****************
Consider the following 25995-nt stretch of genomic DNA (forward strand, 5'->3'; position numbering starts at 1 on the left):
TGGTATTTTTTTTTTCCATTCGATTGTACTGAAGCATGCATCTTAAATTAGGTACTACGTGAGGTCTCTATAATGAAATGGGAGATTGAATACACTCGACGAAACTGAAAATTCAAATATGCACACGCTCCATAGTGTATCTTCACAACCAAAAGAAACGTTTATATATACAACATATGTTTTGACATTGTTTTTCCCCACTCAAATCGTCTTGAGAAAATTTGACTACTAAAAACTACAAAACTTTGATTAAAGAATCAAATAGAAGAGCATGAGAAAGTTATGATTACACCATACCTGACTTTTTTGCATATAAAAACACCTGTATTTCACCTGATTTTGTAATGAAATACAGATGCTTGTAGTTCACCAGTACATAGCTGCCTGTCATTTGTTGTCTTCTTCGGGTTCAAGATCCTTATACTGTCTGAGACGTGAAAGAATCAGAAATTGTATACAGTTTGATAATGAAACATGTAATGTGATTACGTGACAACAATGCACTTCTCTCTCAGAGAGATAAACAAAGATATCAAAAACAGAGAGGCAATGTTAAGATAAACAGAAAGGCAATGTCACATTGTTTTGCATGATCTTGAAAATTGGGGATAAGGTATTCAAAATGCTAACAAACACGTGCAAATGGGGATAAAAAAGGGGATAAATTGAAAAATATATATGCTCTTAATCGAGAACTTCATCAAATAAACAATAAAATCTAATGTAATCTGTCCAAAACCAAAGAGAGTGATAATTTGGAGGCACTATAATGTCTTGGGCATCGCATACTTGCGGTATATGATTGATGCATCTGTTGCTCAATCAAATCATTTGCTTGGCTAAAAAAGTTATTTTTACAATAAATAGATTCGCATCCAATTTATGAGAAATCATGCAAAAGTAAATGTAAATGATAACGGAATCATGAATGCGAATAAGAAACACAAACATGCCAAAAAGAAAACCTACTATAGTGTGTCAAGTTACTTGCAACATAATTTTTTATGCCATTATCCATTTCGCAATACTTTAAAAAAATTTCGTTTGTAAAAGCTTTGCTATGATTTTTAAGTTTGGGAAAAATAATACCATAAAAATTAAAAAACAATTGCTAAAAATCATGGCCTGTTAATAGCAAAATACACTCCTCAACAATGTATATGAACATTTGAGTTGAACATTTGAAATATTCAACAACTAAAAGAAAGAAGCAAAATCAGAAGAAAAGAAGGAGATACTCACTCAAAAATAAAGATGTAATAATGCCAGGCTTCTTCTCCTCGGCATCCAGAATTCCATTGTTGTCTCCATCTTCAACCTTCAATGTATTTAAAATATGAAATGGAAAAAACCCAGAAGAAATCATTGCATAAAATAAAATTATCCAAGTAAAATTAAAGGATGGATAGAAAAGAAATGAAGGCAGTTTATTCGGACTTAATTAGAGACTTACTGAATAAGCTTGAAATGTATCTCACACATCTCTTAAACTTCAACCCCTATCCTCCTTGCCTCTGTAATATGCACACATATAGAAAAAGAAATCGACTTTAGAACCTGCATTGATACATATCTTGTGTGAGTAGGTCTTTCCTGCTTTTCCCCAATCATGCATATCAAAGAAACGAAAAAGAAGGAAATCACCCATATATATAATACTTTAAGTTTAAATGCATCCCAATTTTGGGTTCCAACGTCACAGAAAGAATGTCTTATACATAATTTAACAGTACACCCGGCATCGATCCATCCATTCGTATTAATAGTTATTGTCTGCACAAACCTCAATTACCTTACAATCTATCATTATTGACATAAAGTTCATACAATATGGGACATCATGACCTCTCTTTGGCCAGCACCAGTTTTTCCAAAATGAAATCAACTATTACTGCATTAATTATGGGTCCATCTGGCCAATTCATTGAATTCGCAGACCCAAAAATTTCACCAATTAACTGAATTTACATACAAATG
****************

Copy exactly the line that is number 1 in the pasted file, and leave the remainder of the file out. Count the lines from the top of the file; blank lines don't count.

Consider the following 25995-nt stretch of genomic DNA (forward strand, 5'->3'; position numbering starts at 1 on the left):